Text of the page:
I know it was never supposed to be this close, but clearly something happened on the way to election day 2012 for the Republican Party in America. What was supposed to be one of the greatest ass-kickings this Country has ever witnessed, isn't just too close for comfort, its very possible the most evil, liberty hating, freedom hating, America hating, probably a Muslim guy/sleeper agent might just win. How the HELL could this be happening?
Don't worry, it might actually be good for Republicans.
In the mid-term elections of 2010, Conservative candidates won many offices across the land and especially gained seats in the House of Representatives. Following Grover Norquist's mantra of "no new taxes ever" and willing to affix their signatures to his anti-tax "pledge," it was quite clear that the traditional Republican Party was being dragged to the right. The thinking was in 2010, they got back the house and in 2012, they'd at least get the White House back and possibly even the Senate. There was absolute joy for conservatives and Fox News-at least the evening division. "Start packing Obama" was the mind-set as most on the Right predicted certain doom for this man from somewhere/probably not America.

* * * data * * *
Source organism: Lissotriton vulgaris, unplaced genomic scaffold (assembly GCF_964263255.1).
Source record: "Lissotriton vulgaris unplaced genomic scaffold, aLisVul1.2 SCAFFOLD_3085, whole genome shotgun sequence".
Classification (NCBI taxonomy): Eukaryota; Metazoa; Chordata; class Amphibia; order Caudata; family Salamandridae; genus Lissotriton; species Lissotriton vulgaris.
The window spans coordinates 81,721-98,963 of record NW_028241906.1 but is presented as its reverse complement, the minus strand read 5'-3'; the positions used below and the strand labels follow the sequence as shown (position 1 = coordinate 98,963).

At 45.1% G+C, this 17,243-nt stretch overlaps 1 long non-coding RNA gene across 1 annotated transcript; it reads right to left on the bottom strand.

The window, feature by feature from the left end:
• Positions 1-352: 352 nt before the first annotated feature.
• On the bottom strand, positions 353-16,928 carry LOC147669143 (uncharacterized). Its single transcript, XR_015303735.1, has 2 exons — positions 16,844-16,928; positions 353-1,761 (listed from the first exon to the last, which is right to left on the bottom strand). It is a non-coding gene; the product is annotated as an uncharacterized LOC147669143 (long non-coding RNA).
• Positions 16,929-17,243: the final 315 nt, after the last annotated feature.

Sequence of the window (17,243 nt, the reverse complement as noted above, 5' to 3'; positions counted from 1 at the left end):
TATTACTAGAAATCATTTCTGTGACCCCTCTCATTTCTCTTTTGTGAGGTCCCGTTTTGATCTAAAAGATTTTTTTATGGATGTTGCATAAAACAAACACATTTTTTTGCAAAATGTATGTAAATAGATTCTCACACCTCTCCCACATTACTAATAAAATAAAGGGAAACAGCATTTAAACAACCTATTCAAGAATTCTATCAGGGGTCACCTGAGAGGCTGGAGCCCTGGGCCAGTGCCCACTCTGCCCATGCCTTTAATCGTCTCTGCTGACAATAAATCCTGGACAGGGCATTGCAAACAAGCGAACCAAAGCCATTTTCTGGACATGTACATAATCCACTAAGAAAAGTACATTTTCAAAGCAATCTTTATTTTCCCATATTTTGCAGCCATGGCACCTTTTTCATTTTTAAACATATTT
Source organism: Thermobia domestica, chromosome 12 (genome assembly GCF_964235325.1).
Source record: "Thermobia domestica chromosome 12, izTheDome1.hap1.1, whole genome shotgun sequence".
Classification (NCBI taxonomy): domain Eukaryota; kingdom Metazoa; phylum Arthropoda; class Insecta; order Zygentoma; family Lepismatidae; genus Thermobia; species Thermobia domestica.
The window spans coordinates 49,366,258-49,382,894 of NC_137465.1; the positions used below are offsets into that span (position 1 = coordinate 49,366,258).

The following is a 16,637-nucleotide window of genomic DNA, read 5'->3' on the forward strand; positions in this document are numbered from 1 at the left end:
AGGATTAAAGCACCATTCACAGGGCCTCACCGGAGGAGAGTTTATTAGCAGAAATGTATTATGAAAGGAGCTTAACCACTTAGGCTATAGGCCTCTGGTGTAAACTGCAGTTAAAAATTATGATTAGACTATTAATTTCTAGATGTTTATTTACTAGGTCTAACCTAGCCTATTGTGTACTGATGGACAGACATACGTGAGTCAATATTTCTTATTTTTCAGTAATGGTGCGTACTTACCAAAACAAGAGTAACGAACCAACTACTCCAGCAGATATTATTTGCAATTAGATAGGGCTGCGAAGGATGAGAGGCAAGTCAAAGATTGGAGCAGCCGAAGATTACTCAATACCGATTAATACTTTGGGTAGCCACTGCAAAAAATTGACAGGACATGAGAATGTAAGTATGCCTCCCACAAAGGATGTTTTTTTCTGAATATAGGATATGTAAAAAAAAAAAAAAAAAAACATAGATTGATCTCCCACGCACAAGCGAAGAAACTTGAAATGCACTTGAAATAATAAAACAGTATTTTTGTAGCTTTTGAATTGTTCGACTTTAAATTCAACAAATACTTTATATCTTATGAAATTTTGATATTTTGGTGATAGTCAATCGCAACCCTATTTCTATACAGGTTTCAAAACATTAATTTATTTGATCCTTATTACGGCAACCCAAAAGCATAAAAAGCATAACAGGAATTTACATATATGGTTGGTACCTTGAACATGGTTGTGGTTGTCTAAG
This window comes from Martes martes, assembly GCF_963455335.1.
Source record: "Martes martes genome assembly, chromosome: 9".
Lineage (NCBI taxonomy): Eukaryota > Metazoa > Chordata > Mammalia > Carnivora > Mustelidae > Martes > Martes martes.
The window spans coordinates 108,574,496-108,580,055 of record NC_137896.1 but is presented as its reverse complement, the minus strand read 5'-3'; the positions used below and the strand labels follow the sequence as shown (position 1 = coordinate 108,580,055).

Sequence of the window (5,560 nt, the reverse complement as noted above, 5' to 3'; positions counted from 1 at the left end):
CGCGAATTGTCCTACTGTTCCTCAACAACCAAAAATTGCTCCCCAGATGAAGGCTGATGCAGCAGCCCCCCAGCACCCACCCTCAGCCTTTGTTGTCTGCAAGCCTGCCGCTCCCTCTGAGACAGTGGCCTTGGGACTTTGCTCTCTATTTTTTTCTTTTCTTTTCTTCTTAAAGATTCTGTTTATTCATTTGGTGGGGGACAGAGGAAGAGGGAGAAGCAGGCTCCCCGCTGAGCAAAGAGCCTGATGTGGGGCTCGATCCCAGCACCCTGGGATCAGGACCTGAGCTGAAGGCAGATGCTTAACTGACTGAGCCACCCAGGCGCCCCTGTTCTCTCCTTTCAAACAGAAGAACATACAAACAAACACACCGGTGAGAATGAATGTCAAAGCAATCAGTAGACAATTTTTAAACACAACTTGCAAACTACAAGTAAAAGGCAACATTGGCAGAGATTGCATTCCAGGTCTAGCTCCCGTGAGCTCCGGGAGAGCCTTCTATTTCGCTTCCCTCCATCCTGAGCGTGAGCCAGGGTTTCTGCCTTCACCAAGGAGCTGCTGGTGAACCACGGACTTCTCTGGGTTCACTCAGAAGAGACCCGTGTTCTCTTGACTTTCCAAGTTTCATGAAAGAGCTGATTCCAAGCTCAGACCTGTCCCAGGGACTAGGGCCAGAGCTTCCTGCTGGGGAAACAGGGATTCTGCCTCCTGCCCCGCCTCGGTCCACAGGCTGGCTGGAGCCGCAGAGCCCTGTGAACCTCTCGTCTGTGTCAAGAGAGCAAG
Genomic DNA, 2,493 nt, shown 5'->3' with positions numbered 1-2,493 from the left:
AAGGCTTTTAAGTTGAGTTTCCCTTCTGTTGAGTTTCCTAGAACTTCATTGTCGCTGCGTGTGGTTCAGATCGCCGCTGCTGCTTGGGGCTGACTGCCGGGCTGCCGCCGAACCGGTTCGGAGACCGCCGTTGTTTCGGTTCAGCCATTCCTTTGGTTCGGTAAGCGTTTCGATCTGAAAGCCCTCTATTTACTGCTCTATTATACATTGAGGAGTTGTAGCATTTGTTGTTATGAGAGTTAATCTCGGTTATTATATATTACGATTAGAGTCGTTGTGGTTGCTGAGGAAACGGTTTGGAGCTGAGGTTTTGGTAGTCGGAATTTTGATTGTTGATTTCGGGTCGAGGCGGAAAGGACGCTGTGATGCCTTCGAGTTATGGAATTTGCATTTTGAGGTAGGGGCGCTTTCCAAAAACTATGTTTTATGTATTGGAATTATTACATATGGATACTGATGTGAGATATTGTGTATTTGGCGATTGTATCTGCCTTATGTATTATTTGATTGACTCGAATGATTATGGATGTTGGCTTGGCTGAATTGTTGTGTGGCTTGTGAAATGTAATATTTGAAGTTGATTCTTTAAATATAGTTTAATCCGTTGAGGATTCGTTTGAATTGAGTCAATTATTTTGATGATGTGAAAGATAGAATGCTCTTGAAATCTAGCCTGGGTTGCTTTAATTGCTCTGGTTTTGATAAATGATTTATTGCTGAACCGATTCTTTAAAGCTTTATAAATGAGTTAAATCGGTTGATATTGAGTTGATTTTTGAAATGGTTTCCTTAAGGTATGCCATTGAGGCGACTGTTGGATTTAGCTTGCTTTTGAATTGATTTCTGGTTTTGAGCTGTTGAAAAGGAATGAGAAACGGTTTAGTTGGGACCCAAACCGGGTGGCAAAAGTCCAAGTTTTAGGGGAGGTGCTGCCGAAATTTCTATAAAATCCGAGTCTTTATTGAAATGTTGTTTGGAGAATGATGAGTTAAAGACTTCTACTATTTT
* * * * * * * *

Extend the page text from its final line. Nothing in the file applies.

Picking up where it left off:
Fast forward to today. Conservatives disagreeing and clearly stressing over the current condition of the Romney campaign. Romney calling a press conference to reset his campaign's tone, promising to do better providing details at a very soon to be announced later date. Romney calling a late night press conference to clean up his pirated video comments from a May fundraiser where he potentially insulted 47% of Americans. Things are not going well in Romneyville and the Conservatives are getting restless and just a tad pissy about it. Should Willard Mitt Romney lose to this Obamination, some careers will end, other careers will benefit and political tacticians will immediately begin to figure out 2016's can't miss strategy.